My Facebook friend and firefighter, Glen Busch, had this excellent answer: There is nothing cut and dry however Turnout gear is work wear. it was designed for the mud of WWI Trenches originally. That being said not everyone has good quality Class “B” uniform much less class “A”. Personal preference especially for a memorial wear your duty uniform. Cap and Tie if possible would also be appropriate. And don’t forget to clean off your boots/shoes.

Firefighter Bryan Downie added, I was on duty a few miles east of Todd for the same procession. I’m also the Deputy Commander of our honor guard. One thing that I feel needs to be factored into the equation is weather. That particular day was extremely cold with steady winds. Our on duty crews wore turnout coats, helmets and fire gloves.

DrillMaster. The military requires headgear for rendering a salute (except for the Army and AF indoors) because all uniforms require headgear and since not all firefighter uniforms require headgear, requiring a salute only while wearing headgear (not that that is what you wrote), would require a last minute headgear/uniform scramble when, honestly, everyone just wants to show their respects.

Todd. The shift OIC ended up having both on and off duty personnel wear turnout coats, helmets and firefighting gloves. Looked very “uniform”. But in my opinion not appropriate or professional for a line of duty death.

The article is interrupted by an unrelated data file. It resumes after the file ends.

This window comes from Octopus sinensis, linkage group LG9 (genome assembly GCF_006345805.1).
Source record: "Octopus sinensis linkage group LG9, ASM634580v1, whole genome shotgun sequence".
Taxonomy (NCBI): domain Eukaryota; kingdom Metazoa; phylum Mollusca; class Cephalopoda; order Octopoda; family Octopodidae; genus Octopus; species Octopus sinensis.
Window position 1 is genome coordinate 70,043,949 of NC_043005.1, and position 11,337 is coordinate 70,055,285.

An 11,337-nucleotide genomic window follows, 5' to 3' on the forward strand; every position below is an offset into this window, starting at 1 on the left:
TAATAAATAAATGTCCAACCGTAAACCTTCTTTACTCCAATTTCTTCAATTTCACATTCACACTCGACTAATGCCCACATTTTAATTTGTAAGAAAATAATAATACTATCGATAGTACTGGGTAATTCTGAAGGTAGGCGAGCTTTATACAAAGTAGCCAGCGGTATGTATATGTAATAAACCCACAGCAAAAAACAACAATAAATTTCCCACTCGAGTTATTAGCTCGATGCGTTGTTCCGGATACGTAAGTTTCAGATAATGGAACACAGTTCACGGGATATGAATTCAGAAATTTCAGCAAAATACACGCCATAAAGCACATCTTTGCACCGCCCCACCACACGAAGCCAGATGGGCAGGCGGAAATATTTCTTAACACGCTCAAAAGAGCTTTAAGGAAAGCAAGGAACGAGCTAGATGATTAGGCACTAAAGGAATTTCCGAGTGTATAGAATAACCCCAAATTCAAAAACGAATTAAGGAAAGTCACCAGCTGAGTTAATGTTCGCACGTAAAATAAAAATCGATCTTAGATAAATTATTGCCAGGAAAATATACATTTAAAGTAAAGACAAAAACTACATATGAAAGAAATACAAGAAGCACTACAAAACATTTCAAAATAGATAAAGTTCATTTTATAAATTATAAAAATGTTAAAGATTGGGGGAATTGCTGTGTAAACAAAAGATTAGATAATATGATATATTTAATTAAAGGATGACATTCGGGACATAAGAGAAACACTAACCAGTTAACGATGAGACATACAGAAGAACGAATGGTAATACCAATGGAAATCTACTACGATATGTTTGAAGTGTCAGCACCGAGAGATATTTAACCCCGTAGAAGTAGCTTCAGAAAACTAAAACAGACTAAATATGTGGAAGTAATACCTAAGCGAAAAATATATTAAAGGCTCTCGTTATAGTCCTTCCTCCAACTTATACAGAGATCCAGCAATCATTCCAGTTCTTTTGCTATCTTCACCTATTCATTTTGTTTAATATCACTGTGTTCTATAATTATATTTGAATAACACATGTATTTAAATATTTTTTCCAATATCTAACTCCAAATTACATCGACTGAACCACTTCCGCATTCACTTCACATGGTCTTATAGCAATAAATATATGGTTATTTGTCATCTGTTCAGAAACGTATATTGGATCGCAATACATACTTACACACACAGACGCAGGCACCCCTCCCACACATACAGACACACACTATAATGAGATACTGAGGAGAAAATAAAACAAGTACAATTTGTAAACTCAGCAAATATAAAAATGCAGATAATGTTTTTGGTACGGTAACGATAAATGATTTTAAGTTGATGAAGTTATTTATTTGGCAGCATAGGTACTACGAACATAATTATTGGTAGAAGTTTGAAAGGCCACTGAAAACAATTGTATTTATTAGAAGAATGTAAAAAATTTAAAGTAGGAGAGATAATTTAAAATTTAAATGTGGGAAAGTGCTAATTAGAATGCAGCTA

My thoughts on the pictures of the firefighters is that they look absolutely wonderful! While firefighters understand much more what this uniform is all about and that it may not be a very good “ceremonial representation”, It looks to be the perfect way to pay respects to a fallen officer and, much more importantly, the officer’s family- what they saw was a great deal of respect being given to their loved one. It was awesome.

The Honor Guard and the Suicide

Image courtesy of www.fox46charlotte.com

It’s been years since I was part of an Airman’s Active Duty (full honors) funeral who committed suicide (early 1990s). During the preparation for that funeral I remember some of my fellow guardsmen voicing their opinion as to whether the Airmen deserved full honors or even a flag on his casket. Suicide is looked upon as shameful; less so now, but the stigma of shame is still there.